Where does James Anderson stand in the pantheon of great Test bowlers?

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The pace ace's 464 wickets have come at an average of 26.84. (AFP)
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Updated 13 September 2018
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Where does James Anderson stand in the pantheon of great Test bowlers?

  • Anderson went past McGrath to become the most successful fast bowler in Test history.
  • He now lies fourth on the all-time list of Test wicket-takers.

On Tuesday James Anderson took his 564th Test wicket to become the game’s most prolific fast bowler. He is where he stands in the list of all-time top 10 Test wicket-takers.

MUTTIAH MURALITHARAN (Sri Lanka) 800 wickets in 133 Tests
The Sri Lankan spinner was rated greatest Test match bowler ever by Wisden Cricketers Almanack in 2002 and has the number of wickets to back that up. His career, however, was beset by controversy over his bowling action for much of his international career.



 

SHANE WARNE (Australia) 708 wickets in 145 Tests
The Aussie ace’s time in the middle was not without controversy, but there was no disputing the brilliance of his bowling. After decades dominated by pace attacks (Lillee and Thompson in the 70s and the West Indies fast bowlers of the 80s) Warne reminded everyone that spin and guile were just as effective a weapon — a true superstar who transcended the sport.



 

ANIL KUMBLE (India) 619 wickets in 132 Tests
In a country that produces world-class spinner after world-class spinner to be the best of the bunch is no mean feat. He was the mainstay of the India attack for over a decade and carried the nations hopes on his shoulders both as captain and the side’s spin king. Bowled quicker and flatter than his fellow legspinner Warne, but was no less effective.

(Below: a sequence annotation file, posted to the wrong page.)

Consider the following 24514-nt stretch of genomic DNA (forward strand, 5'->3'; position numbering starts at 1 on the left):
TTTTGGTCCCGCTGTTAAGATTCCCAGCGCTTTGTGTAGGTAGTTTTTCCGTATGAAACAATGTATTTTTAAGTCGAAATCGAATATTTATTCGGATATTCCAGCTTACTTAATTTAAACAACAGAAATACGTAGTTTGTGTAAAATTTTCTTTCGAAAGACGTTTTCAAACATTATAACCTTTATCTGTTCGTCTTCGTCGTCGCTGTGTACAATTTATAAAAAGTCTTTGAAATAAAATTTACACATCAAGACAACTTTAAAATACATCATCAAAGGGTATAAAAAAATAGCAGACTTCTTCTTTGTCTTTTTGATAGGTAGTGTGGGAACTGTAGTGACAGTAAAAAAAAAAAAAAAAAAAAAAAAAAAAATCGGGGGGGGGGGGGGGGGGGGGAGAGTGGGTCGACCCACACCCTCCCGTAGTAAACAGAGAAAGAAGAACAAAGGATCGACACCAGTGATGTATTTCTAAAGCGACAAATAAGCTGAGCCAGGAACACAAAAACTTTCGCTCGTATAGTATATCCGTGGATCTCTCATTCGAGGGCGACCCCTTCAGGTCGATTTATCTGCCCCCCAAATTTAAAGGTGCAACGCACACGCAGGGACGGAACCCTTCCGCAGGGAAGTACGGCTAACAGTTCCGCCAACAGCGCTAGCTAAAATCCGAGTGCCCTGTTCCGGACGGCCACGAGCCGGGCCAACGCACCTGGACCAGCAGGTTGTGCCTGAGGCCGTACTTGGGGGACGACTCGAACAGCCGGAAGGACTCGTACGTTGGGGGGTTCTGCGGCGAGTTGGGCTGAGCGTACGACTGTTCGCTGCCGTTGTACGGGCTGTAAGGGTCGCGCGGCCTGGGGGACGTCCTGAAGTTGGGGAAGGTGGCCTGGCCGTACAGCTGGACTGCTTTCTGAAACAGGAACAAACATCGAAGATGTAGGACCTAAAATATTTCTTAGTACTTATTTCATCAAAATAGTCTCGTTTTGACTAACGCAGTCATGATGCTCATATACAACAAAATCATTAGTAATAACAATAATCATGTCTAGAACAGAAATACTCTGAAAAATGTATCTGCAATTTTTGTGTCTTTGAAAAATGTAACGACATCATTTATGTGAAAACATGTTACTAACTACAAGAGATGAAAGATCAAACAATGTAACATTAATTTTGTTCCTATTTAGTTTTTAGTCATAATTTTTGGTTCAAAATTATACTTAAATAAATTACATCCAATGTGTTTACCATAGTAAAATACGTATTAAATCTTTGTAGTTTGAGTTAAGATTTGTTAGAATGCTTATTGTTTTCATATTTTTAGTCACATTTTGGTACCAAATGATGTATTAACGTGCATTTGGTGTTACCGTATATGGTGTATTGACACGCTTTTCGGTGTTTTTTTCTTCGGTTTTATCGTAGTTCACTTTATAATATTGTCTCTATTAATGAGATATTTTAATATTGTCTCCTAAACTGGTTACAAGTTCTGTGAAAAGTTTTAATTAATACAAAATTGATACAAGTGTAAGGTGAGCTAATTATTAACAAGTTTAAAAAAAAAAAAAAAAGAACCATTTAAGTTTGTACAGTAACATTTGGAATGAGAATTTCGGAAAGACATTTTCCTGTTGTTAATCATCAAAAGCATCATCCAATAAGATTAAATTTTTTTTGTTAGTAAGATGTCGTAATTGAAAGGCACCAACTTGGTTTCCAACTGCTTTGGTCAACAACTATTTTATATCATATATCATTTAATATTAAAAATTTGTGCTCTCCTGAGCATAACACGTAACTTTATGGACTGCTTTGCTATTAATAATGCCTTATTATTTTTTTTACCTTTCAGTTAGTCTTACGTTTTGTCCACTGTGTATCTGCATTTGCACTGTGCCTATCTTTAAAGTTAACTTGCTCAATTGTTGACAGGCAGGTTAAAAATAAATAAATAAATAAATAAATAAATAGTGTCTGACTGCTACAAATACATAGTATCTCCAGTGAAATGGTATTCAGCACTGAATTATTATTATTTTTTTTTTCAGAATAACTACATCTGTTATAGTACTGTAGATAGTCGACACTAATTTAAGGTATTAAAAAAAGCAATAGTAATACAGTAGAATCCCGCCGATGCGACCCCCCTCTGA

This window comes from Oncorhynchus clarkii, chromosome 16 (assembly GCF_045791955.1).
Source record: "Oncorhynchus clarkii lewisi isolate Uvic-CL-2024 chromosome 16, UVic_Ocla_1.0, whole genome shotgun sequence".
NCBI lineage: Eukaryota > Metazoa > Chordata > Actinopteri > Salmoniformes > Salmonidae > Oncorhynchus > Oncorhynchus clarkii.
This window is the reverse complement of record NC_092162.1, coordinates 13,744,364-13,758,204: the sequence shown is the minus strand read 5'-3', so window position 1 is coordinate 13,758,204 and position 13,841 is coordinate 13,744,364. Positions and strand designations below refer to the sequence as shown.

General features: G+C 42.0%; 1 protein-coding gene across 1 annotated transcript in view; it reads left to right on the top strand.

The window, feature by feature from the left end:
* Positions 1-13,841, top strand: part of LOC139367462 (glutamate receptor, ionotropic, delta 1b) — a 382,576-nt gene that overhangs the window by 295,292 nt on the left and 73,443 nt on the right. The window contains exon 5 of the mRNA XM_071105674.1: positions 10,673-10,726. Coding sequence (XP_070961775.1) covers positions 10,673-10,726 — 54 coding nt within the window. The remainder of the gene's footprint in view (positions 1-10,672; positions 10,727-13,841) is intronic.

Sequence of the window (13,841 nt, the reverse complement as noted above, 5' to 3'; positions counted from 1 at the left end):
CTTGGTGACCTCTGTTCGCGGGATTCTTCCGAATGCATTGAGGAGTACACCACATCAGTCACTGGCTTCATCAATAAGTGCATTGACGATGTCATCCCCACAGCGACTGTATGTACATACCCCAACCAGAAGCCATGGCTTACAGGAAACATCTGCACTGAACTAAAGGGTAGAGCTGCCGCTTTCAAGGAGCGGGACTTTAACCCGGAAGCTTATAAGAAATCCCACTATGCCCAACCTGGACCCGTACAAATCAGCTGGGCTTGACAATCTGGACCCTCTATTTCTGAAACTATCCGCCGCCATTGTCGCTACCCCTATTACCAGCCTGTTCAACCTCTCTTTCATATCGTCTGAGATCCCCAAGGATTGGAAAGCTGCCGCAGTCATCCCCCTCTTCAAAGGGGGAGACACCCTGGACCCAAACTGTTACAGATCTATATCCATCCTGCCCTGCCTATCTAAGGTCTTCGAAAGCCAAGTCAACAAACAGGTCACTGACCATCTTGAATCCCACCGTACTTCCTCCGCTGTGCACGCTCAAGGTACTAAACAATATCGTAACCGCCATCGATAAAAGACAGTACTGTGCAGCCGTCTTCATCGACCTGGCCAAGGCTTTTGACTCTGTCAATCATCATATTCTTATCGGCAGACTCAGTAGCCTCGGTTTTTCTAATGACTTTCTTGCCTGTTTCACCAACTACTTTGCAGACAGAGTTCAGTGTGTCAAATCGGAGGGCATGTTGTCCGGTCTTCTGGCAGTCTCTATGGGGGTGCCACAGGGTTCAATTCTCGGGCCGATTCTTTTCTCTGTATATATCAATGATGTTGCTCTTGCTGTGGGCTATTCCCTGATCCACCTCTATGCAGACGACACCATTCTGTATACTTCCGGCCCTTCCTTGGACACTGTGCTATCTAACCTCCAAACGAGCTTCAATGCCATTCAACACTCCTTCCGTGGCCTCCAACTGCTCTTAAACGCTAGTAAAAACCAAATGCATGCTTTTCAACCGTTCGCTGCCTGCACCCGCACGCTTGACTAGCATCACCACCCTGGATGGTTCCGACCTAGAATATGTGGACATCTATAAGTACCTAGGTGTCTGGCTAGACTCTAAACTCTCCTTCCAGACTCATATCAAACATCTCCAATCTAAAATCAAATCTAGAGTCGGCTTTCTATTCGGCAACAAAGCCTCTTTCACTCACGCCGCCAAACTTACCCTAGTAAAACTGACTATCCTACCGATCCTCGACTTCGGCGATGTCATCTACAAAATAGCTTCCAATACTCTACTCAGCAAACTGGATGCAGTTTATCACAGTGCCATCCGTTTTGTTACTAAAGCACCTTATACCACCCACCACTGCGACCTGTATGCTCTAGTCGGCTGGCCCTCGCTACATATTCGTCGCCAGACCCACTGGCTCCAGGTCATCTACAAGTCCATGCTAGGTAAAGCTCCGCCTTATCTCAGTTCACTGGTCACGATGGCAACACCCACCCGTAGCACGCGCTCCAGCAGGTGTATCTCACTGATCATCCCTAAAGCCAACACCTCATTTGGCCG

JAMES ANDERSON (England) 564 wickets in 143 Tests
The king of swing has carried the England attack for over a decade and proved himself his country’s greatest ever bowler. Has got better with age and claims he feels as fit as ever. He will surely become the first fast bowler to get to the magical 600 mark within the next 12 months.



 

GLENN MCGRATH (Australia) 563 wickets in 124 Tests
He was not even the quickest fast bowler of the great Baggy Greens side of the 1990s and early 2000s, let alone the world. But he was certainly the most feared. His line and length were impeccable, with batsmen never really able to impose themselves on the pace ace. His partnership with Warne is arguably the greatest the game has ever seen.